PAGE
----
Atomic Force Microscopy in the Life Sciences

  • Matthias Amrein

Cells are highly organized in compartments and functional units down to the macromolecular level. The frameworks of these functional and structural units are either protein complexes or complexes of proteins with nucleic acids or with lipids. The recently completed map of the human genome and the systematic mapping of the proteins expressed in tissues and cells (proteomics) are part of a concerted effort to rapidly advance the understanding of the functions of macromolecular units and the cell. But proteomics reveals only the basic inventory of a cell and the inventory is insufficient to explain the function of each element and the orchestration of the components. As with Einstein’s image of the closed watch, understanding life is inconceivable without observing the structures behind function. Microscopy plays an important role by placing the molecular elements into a structural context. Because the pace of discovery of these elements has been increased substantially by proteomics, the need for more sophisticated microscopy has also substantially increased in recent years. Atomic force microscopy (AFM) plays a specific role in life science microscopy by allowing imaging to be combined with locally probing functions of macromolecular elements.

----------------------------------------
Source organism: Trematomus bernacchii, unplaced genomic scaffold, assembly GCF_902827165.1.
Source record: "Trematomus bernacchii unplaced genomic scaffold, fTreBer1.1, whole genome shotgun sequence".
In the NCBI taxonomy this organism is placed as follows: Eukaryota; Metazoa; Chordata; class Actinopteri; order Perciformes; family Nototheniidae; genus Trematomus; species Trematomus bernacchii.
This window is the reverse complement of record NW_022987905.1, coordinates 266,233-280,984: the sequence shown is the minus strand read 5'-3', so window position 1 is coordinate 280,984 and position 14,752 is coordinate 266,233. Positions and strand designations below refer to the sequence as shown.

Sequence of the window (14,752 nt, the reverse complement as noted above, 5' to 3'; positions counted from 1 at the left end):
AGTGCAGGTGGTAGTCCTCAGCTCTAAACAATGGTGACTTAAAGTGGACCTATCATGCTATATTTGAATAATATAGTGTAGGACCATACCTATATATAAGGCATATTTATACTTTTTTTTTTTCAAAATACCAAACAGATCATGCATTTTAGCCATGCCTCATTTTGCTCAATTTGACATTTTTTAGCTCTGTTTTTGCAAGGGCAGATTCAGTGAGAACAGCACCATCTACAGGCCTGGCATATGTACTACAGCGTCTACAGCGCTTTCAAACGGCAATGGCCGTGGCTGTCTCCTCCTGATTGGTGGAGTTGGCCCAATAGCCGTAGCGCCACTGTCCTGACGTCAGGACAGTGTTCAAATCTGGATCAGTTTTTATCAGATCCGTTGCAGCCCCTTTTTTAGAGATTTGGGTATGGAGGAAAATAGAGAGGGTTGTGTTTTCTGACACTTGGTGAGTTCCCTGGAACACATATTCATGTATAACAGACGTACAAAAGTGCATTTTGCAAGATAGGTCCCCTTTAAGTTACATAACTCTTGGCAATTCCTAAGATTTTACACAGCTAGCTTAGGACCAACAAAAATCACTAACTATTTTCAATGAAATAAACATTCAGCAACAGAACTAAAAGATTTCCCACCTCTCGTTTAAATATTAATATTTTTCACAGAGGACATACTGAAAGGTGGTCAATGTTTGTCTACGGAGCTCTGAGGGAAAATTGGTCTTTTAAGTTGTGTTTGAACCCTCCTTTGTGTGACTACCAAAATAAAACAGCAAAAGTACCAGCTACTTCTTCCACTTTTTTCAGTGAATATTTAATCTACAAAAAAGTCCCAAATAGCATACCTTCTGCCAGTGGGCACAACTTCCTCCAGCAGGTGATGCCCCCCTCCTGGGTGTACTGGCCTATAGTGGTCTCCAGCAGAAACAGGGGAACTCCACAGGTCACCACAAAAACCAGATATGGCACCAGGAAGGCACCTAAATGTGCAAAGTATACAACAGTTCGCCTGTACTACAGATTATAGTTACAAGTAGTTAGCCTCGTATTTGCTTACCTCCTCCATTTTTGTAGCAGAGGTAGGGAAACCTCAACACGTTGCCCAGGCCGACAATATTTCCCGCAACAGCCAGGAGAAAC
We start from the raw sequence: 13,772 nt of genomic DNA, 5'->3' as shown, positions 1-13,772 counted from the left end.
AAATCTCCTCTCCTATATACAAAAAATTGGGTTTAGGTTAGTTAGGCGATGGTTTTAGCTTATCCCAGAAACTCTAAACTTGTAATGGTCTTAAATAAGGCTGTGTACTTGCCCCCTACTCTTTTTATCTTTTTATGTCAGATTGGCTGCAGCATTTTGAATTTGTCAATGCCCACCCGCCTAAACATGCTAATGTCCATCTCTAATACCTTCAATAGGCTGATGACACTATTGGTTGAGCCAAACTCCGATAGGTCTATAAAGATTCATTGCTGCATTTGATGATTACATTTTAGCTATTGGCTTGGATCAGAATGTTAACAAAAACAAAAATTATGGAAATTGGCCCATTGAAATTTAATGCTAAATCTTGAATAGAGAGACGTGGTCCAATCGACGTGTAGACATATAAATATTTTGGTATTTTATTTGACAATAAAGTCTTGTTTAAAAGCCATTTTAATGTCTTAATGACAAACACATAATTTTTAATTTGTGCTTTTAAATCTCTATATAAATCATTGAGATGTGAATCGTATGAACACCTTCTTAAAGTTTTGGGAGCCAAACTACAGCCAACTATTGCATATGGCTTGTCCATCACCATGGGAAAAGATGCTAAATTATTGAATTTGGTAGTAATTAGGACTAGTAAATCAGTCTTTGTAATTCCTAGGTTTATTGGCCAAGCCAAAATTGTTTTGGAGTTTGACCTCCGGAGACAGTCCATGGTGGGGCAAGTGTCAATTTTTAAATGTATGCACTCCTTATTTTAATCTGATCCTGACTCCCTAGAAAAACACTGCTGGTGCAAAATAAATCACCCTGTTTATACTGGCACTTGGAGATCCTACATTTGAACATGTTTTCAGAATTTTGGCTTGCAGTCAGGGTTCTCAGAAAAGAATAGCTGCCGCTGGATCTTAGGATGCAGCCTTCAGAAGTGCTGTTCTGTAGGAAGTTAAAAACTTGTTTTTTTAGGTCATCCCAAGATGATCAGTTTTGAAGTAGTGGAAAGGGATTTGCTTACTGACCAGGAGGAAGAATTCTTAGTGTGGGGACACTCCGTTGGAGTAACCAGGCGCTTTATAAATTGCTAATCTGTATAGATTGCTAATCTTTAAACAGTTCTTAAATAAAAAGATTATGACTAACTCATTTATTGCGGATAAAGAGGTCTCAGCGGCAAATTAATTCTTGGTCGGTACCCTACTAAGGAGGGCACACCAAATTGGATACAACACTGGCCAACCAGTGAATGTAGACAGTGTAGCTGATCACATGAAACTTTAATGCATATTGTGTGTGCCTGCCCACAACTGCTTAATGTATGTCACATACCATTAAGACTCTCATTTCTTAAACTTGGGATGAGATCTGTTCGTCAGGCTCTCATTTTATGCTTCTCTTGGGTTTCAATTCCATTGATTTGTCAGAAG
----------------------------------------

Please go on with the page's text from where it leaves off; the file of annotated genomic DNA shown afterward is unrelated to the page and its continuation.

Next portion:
Atomic Force Microscopy Lipid Raft Scanning Tunneling Microscope Surface Charge Density Scanning Probe Microscope 
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Copyright information

© Springer Science+Business Media, LLC 2007

Authors and Affiliations

  • Matthias Amrein
    • 1
  1. 1.Department of Cell Biology and AnatomyUniversity of CalgaryCanada

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